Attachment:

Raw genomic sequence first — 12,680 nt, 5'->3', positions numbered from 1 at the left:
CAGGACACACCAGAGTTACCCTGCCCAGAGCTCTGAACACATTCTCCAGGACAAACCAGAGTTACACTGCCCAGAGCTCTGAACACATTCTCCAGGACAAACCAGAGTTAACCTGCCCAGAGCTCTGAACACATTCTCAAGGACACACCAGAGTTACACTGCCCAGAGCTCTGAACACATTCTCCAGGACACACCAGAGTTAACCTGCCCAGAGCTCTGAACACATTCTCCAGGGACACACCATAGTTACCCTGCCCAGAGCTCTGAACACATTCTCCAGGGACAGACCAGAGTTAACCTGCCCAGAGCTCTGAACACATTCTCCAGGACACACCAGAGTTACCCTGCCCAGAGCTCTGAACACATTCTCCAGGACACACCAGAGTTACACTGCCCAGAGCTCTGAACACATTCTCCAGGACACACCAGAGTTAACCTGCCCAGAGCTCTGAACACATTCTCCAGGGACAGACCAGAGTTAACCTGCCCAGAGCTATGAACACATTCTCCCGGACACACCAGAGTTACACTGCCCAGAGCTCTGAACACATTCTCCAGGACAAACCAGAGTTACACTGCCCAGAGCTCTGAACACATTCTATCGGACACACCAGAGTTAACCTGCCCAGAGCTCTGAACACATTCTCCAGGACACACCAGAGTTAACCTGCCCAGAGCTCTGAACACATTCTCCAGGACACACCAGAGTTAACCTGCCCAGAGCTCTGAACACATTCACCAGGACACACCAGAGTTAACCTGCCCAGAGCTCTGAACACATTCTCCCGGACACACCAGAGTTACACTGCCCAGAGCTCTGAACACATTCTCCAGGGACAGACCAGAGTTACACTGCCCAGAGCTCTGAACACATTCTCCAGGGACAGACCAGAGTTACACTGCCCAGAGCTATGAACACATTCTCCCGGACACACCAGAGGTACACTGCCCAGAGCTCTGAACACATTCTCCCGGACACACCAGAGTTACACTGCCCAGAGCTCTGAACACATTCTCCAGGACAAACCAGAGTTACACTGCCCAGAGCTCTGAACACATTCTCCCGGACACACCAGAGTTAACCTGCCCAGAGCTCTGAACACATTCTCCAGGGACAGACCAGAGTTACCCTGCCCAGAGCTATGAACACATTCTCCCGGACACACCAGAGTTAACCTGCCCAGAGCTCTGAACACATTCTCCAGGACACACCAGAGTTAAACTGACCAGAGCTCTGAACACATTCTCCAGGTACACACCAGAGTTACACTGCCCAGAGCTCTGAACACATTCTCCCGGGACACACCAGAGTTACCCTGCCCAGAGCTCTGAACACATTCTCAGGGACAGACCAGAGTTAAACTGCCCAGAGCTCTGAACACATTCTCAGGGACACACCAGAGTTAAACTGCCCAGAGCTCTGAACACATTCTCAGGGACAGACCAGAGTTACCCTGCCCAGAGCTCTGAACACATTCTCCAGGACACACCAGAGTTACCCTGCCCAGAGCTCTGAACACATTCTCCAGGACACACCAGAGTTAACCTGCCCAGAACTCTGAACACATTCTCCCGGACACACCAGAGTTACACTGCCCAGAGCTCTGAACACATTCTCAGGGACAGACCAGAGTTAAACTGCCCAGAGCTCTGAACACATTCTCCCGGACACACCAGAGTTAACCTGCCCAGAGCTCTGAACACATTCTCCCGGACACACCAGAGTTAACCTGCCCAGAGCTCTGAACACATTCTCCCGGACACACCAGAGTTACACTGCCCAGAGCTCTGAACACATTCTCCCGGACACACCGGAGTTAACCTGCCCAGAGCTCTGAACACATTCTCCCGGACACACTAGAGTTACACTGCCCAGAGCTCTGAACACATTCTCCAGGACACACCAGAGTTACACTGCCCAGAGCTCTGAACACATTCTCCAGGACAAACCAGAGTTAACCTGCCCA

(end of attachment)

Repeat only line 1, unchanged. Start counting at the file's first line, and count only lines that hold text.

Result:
Raw genomic sequence first — 12,680 nt, 5'->3', positions numbered from 1 at the left: